Beretta does market a short recoil operated gun very similar to the Benelli (perhaps made by Benelli?). It’s hard to find in the shops. If you want to go that route, get the Benelli because you get more choice in models and features.

For what it is worth, the Beretta 303/390/391 now dominate the auto segment of the clay target market where it is not uncommon to shoot 25,000 rounds per year. Their average long term reliability is unquestioned. That said, clay target shooting sure isn’t duck hunting. Target shooters wear their guns out from the inside out. Hunters from the outside in. The Benelli has a lot going for it and I don’t dismiss it. Its ability to work perfectly after being dropped overboard and fished out of the mud is important. It’s just that for me the Benelli doesn’t have the same “shootability”. The Beretta just seems to handle better for me. I like the handling of the Beretta and Remington best, the Browning and the Benelli least. It’s probably mostly in the stock configuration and that’s personal.

As far as a shotgun’s “accuracy”, they are all just a smooth tube. As long as the rib was soldered on straight (not always a given), they will all be “accurate” if the stock fits the shooter. The adjustable stock features of the Benelli and Beretta are a real plus in this department, though it isn’t all that hard to make small adjustments in the Remington and Browning if you know what you are doing and don’t over do it.

Bottom line: Reliability is very important in a duck gun, but I think that the way the gun shoots is more so. After all, what’s the point of reliably missing? Of the four guns, the Beretta shoots best for me and for most other people if you judge by the clay target market. Don’t dismiss the clay target market as being irrelevant for a duck gun. The configuration of today’s sporting clays gun is about ideal for a duck gun, though I prefer 28″ in a duck auto and 30″ for clays.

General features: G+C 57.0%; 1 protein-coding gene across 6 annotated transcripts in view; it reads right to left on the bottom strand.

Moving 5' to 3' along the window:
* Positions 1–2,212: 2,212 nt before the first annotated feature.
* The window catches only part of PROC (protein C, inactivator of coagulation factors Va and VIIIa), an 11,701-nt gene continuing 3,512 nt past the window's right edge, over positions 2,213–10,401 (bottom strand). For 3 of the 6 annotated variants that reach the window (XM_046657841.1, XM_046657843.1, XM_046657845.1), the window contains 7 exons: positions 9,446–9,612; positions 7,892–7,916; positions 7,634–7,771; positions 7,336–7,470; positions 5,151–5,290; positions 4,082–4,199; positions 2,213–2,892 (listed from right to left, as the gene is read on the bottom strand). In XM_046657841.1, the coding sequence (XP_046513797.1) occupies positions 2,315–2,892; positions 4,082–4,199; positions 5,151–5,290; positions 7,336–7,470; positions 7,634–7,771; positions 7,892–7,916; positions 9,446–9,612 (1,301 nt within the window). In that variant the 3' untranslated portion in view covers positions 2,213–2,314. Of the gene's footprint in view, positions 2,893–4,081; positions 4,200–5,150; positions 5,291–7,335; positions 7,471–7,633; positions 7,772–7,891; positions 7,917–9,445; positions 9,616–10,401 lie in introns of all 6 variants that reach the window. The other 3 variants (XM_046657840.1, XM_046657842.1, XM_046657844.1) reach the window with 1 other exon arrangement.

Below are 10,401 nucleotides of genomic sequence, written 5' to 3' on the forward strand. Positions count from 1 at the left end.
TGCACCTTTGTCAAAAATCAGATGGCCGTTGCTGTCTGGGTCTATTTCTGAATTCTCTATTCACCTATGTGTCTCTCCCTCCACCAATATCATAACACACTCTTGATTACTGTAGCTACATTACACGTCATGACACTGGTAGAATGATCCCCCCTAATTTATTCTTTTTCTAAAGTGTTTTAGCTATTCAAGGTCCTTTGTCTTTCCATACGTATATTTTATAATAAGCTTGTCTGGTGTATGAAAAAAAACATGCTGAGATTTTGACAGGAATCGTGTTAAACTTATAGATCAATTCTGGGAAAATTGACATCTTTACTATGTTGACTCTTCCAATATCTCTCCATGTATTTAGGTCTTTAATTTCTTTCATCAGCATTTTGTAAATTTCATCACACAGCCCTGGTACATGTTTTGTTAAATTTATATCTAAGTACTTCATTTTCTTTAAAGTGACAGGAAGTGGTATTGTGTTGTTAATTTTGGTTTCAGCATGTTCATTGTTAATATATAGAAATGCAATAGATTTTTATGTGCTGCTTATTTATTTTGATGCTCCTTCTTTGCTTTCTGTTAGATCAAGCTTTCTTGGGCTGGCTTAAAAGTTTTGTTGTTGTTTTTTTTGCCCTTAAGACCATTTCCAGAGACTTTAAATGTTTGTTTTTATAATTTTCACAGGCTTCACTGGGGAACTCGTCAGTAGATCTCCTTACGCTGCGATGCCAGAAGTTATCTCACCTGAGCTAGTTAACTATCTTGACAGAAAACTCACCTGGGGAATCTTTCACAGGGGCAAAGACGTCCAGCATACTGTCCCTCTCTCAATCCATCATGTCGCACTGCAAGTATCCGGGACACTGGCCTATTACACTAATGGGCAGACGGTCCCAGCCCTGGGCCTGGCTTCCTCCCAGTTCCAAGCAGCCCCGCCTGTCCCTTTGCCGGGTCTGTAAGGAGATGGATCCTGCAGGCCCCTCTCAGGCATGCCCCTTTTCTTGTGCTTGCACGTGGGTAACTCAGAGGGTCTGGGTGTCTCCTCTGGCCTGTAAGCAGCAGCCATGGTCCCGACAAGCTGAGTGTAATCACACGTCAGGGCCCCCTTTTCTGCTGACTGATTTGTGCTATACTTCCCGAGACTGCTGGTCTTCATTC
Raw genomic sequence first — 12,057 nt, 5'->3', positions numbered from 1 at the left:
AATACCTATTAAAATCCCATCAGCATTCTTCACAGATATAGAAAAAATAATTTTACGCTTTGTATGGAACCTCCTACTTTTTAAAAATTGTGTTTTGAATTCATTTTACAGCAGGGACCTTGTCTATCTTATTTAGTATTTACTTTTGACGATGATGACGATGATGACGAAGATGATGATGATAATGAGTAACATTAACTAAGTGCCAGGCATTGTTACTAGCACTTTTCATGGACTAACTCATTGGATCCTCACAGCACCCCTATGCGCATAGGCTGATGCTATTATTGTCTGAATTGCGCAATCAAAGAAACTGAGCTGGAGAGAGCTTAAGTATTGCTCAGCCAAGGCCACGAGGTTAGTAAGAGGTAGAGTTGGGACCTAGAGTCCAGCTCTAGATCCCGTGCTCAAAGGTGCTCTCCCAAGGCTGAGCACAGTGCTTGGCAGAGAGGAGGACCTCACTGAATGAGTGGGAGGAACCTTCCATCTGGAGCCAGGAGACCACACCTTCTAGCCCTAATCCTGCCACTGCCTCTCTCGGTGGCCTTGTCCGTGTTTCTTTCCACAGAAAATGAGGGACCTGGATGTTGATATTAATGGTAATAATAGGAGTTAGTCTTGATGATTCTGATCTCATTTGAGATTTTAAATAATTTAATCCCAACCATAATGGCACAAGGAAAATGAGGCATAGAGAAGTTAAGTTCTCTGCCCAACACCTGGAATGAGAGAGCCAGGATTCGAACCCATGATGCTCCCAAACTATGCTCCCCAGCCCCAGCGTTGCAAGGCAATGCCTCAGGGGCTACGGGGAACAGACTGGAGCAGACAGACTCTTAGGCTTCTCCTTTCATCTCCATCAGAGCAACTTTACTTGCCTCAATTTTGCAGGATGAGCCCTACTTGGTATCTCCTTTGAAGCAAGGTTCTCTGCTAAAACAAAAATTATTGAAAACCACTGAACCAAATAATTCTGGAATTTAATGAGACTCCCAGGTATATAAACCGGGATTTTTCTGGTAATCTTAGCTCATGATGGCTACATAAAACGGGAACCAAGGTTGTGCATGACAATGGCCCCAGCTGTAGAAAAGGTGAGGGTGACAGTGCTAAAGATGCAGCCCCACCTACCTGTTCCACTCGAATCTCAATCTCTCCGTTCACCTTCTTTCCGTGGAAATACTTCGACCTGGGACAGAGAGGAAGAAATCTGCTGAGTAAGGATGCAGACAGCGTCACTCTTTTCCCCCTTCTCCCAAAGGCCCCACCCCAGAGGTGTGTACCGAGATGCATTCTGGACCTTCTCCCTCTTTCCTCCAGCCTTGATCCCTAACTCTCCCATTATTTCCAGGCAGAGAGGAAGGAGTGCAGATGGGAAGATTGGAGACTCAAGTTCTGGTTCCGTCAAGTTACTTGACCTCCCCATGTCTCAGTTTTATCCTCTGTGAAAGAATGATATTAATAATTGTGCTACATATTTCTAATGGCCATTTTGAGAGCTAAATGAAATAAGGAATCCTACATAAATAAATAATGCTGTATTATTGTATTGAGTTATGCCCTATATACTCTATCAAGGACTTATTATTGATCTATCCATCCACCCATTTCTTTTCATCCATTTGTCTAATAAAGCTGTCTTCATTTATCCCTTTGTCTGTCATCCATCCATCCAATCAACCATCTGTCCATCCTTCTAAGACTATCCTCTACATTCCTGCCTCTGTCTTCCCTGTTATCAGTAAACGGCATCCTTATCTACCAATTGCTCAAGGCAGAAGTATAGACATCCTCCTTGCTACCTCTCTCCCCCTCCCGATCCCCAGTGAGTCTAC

People happily shoot ducks each day of the season with each one of the four guns you are looking at. They are all reliable enough for the small amount of shooting a hunter does. If one of them feels noticeably better to you when you pick it up, then that’s the one to get. If you could learn to love any of them, I’d go Beretta, Benelli, Remington and then Browning, in that order.

By the way, I use an 870 in the duck blind.

Best regards,

Bruce Buck
The Technoid writing for Shotgun Report, LLC
(Often in error. Never in doubt.)

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2 Responses to Best Ducking Auto?

  1. Hugh Chinn says:

    Beretta 390, IMHO. Cleaning regimen for any semi-auto shotgun should be after every waterfowl hunting outing, if to save the finish if nothing else. Reliability equals clean, in every shooting environment. Bruce was never a United States Marine (or if he was, he was in the air division). Never ceases to amaze me that folks who spend hours in front of the boob tube can’t find time to clean their shotguns. Priorities?


  2. Spider says:

    Another option would be the new Beretta A400 Extreme. I have been shooting one for about 8 months now, and am very pleased. Shim adjustable, multiple length of pull adjustments through both the two stock spacers and different recoil pad thicknesses, a hybrid of the Beretta gas system and the Benelli rotating bolt action. And, has a recoil reduction system built into the stock. Synthetic stock, as appropriate for a hunting gun. 7 lbs 8 oz on my scale.

    I have shot at least 5000 rounds at clays through it, and most everyone that shoots it comments on the “pointability”. I shoot it at least as well as my 391, which has been tweaked over the years to fit me very well. Reliability seems good, as I went for a very long time without cleaning it just to see what happens. Will note that I have not shot it in lousy weather conditions yet, but will have a better report after I take it to South Dakota, where my guns end up ingesting lots of dust, grass stems, seeds, water and maybe icy conditions, as I hunt ducks and pheasants hard for four or five days straight no matter what the conditions. Beretta reportedly designed it for such conditions.